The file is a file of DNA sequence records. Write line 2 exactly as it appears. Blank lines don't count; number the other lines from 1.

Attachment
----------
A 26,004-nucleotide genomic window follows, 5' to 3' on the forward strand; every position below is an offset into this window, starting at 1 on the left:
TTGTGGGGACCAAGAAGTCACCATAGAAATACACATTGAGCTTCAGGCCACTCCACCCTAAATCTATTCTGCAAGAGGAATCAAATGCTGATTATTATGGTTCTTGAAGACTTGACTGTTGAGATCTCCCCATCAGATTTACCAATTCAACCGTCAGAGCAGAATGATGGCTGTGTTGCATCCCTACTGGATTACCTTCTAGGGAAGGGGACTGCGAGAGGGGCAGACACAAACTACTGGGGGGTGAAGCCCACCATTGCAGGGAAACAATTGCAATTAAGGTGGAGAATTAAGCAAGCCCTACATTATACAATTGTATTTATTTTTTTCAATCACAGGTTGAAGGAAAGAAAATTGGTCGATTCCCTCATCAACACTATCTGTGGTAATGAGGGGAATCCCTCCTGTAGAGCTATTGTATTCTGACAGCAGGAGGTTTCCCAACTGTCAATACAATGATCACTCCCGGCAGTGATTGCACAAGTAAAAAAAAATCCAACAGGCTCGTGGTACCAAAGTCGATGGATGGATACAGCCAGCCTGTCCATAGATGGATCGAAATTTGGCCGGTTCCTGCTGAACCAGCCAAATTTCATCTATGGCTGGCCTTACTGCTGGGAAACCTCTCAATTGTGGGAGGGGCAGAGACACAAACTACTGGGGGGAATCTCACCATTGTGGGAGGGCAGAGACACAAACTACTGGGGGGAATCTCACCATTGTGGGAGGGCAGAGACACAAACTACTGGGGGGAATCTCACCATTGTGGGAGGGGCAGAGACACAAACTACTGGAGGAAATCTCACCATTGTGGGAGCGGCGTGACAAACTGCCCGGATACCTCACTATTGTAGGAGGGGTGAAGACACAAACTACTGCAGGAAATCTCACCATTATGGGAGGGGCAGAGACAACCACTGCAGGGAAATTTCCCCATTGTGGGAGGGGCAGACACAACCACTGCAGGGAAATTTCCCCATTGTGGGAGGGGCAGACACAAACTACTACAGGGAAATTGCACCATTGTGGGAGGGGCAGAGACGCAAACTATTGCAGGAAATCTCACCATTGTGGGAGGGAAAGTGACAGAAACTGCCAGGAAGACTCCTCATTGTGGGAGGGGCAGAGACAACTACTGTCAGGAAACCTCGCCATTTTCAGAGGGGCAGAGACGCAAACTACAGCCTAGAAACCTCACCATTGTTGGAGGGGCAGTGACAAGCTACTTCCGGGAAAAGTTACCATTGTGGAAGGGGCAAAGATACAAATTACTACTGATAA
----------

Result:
TTGTGGGGACCAAGAAGTCACCATAGAAATACACATTGAGCTTCAGGCCACTCCACCCTAAATCTATTCTGCAAGAGGAATCAAATGCTGATTATTATGGTTCTTGAAGACTTGACTGTTGAGATCTCCCCATCAGATTTACCAATTCAACCGTCAGAGCAGAATGATGGCTGTGTTGCATCCCTACTGGATTACCTTCTAGGGAAGGGGACTGCGAGAGGGGCAGACACAAACTACTGGGGGGTGAAGCCCACCATTGCAGGGAAACAATTGCAATTAAGGTGGAGAATTAAGCAAGCCCTACATTATACAATTGTATTTATTTTTTTCAATCACAGGTTGAAGGAAAGAAAATTGGTCGATTCCCTCATCAACACTATCTGTGGTAATGAGGGGAATCCCTCCTGTAGAGCTATTGTATTCTGACAGCAGGAGGTTTCCCAACTGTCAATACAATGATCACTCCCGGCAGTGATTGCACAAGTAAAAAAAAATCCAACAGGCTCGTGGTACCAAAGTCGATGGATGGATACAGCCAGCCTGTCCATAGATGGATCGAAATTTGGCCGGTTCCTGCTGAACCAGCCAAATTTCATCTATGGCTGGCCTTACTGCTGGGAAACCTCTCAATTGTGGGAGGGGCAGAGACACAAACTACTGGGGGGAATCTCACCATTGTGGGAGGGCAGAGACACAAACTACTGGGGGGAATCTCACCATTGTGGGAGGGCAGAGACACAAACTACTGGGGGGAATCTCACCATTGTGGGAGGGGCAGAGACACAAACTACTGGAGGAAATCTCACCATTGTGGGAGCGGCGTGACAAACTGCCCGGATACCTCACTATTGTAGGAGGGGTGAAGACACAAACTACTGCAGGAAATCTCACCATTATGGGAGGGGCAGAGACAACCACTGCAGGGAAATTTCCCCATTGTGGGAGGGGCAGACACAACCACTGCAGGGAAATTTCCCCATTGTGGGAGGGGCAGACACAAACTACTACAGGGAAATTGCACCATTGTGGGAGGGGCAGAGACGCAAACTATTGCAGGAAATCTCACCATTGTGGGAGGGAAAGTGACAGAAACTGCCAGGAAGACTCCTCATTGTGGGAGGGGCAGAGACAACTACTGTCAGGAAACCTCGCCATTTTCAGAGGGGCAGAGACGCAAACTACAGCCTAGAAACCTCACCATTGTTGGAGGGGCAGTGACAAGCTACTTCCGGGAAAAGTTACCATTGTGGAAGGGGCAAAGATACAAATTACTACTGATAA